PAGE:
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dc.contributor.authorBrown, Jessica Anne
dc.date.accessioned2019-12-17T15:30:08Z
dc.date.available2019-12-17T15:30:08Z
dc.date.issued2019-12-14
dc.identifier.citationBrown , J A 2019 , ' Epistemically blameworthy belief ' , Philosophical Studies , vol. First Online . https://doi.org/10.1007/s11098-019-01384-zen
dc.identifier.issn0031-8116
dc.identifier.otherPURE: 263712714
dc.identifier.otherPURE UUID: f38ba521-29f3-4162-8268-5ada7ab73b3f
dc.identifier.otherScopus: 85076853038
dc.identifier.otherORCID: /0000-0002-1149-4814/work/69029146
dc.identifier.otherWOS: 000575859000001
dc.identifier.urihttp://hdl.handle.net/10023/19150
dc.description.abstractWhen subjects violate epistemic standards or norms, we sometimes judge them blameworthy rather than blameless. For instance, we might judge a subject blameworthy for dogmatically continuing to believe a claim even after receiving evidence which undermines it. Indeed, the idea that one may be blameworthy for belief is appealed to throughout the contemporary epistemic literature. In some cases, a subject seems blameworthy for believing as she does even though it seems prima facie implausible that she is morally blameworthy or professionally blameworthy. Such cases raise the question of whether one can be blameworthy for a belief in a specifically epistemic sense rather than in some already recognised sense, such as being morally or professionally blameworthy. A number of authors have recently argued that there is a moral or social sense in which one ought to conform one’s beliefs to the evidence (e.g. Goldberg, Graham, Vanderheiden). In this paper, I argue that even while accepting that there are moral and social norms governing belief, there are cases in which a subject is blameworthy for a belief but isn’t plausibly morally or socially blameworthy. If this latter view is correct, then we may need to develop a new account of blame which can be applied to beliefs which are not morally or socially blameworthy.
dc.format.extent20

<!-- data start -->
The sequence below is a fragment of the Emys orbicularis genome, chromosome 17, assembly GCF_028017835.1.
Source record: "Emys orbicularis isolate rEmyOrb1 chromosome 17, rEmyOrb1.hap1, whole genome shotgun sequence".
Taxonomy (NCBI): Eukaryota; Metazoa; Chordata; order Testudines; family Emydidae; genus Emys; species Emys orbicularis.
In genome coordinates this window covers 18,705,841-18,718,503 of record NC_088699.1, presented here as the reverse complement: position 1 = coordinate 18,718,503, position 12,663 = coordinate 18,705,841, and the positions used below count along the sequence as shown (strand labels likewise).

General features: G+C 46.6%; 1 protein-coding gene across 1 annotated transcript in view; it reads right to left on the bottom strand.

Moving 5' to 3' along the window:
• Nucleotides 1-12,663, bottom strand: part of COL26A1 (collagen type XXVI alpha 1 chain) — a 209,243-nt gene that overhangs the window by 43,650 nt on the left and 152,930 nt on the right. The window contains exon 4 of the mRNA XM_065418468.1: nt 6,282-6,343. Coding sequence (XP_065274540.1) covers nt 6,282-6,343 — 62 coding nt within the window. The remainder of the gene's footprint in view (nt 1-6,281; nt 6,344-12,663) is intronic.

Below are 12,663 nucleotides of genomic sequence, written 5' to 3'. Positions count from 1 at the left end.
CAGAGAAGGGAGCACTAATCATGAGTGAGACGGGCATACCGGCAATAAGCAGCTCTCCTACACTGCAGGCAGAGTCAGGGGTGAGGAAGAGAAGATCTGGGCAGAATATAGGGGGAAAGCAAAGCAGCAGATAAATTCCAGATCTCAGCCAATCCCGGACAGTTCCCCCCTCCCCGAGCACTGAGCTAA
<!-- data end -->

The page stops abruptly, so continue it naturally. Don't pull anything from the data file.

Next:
dc.language.isoeng
dc.relation.ispartofPhilosophical Studiesen
dc.rightsCopyright © The Author(s) 2019. Open Access. This article is licensed under a Creative Commons Attribution 4.0 International License, which permits use, sharing, adaptation, distribution and reproduction in any medium or format, as long as you give appropriate credit to the original author(s) and the source, provide a link to the Creative Commons licence, and indicate if changes were made. The images or other third party material in this article are included in the article's Creative Commons licence, unless indicated otherwise in a credit line to the material. If material is not included in the article's Creative Commons licence and your intended use is not permitted by statutory regulation or exceeds the permitted use, you will need to obtain permission directly from the copyright holder. To view a copy of this licence, visit http://creativecommons.org/licenses/by/4.0/.en
dc.subjectAssertionen
dc.subjectBeliefen
dc.subjectEpistemic normsen
dc.subjectBlameworthy beliefen
dc.subjectBlameen
dc.subjectB Philosophy (General)en
dc.subjectT-NDASen
dc.subject.lccB1en
dc.titleEpistemically blameworthy beliefen
dc.typeJournal articleen
dc.description.versionPublisher PDFen
dc.contributor.institutionUniversity of St Andrews.Arché Philosophical Research Centre for Logic, Language, Metaphysics and Epistemologyen
dc.contributor.institutionUniversity of St Andrews.Philosophyen
dc.identifier.doihttps://doi.org/10.1007/s11098-019-01384-z
dc.description.statusPeer revieweden


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